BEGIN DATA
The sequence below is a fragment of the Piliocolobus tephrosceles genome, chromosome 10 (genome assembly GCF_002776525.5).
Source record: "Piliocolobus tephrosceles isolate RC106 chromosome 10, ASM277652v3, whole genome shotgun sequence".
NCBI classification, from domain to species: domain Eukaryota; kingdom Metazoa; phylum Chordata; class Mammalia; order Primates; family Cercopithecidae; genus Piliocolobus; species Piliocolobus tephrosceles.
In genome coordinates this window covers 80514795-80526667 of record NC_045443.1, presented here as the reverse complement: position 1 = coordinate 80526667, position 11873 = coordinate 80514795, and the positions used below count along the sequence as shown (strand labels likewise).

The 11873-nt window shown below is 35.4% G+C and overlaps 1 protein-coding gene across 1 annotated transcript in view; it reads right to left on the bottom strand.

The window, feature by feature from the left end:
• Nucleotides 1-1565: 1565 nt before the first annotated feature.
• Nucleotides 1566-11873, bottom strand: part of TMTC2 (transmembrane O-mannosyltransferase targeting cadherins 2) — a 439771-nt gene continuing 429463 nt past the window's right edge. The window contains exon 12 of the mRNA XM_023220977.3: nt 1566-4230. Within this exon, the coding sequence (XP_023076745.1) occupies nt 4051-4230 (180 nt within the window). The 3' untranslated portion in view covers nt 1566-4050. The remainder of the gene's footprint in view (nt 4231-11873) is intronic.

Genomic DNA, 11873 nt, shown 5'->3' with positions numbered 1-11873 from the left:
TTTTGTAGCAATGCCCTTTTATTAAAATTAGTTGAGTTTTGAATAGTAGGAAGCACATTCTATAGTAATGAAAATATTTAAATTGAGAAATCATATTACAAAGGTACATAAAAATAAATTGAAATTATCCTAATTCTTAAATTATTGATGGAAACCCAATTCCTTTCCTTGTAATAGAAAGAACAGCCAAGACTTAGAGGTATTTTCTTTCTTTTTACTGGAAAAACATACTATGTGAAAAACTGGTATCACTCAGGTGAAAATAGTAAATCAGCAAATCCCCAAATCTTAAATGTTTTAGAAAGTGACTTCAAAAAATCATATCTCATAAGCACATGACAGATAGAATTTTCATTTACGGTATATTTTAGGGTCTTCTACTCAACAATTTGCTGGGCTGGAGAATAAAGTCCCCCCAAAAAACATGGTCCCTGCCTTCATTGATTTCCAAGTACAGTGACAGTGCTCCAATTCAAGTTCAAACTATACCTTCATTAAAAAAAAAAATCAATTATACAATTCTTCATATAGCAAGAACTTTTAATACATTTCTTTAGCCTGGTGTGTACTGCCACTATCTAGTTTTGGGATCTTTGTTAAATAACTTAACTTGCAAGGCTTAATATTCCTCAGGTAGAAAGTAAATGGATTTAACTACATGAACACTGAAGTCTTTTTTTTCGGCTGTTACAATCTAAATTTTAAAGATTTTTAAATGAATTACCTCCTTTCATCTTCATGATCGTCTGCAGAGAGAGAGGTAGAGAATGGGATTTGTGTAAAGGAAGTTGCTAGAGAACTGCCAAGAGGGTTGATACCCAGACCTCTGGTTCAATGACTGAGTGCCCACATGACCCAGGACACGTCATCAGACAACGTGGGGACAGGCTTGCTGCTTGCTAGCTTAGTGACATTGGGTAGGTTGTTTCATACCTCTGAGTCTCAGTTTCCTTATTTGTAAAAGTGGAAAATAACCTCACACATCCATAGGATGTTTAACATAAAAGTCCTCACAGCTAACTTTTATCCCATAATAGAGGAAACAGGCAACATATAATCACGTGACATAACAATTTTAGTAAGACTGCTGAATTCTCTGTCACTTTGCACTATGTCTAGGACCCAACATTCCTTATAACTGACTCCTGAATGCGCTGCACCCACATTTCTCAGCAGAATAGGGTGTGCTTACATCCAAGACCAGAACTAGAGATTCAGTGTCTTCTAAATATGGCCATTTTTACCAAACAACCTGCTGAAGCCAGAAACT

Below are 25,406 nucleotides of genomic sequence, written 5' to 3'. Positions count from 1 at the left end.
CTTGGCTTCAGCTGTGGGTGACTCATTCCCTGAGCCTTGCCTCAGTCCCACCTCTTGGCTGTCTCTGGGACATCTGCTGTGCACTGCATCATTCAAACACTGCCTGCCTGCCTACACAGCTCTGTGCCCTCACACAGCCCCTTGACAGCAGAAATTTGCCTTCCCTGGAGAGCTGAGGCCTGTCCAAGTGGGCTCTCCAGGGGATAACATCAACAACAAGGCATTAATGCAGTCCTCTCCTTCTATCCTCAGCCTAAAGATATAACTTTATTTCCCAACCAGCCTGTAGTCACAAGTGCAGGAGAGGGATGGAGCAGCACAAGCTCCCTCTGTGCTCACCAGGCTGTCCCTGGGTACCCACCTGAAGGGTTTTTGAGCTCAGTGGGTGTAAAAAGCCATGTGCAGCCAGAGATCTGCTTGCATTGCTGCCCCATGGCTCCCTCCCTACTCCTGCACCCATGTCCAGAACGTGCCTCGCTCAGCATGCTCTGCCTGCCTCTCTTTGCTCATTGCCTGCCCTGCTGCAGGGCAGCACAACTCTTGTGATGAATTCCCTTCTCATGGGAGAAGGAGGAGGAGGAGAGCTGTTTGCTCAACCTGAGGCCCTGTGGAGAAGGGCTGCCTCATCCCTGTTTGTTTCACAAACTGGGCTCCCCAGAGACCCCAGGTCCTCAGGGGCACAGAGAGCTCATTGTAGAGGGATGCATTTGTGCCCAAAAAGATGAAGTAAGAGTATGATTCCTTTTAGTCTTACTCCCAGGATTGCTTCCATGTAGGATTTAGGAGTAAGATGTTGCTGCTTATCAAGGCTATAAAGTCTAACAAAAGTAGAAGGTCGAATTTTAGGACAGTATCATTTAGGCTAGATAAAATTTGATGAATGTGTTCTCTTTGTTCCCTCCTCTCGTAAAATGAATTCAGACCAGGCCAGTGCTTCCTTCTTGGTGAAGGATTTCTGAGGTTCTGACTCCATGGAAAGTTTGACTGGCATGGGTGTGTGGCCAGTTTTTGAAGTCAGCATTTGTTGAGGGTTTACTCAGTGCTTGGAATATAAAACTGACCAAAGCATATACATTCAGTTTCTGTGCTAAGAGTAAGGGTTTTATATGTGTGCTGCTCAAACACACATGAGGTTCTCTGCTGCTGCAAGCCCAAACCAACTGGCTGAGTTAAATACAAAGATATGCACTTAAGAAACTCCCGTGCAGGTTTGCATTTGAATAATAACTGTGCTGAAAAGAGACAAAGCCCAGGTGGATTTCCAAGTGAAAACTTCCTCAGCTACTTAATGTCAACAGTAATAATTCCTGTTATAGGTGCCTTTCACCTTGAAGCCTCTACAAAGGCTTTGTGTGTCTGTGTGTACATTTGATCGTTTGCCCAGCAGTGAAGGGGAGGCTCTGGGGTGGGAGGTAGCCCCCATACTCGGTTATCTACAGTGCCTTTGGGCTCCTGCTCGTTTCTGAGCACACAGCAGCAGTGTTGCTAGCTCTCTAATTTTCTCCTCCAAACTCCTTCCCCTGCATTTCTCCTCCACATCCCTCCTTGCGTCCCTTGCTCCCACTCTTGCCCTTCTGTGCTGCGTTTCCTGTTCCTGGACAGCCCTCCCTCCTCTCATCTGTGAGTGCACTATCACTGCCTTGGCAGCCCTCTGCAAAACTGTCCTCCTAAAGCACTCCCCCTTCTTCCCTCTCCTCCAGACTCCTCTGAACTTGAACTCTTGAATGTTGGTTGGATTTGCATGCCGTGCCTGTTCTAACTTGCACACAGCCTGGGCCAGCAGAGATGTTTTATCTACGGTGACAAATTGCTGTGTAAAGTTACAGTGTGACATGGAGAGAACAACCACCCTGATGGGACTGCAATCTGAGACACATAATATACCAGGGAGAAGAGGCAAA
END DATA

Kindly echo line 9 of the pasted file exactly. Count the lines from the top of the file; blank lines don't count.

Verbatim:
Genomic DNA, 11873 nt, shown 5'->3' with positions numbered 1-11873 from the left: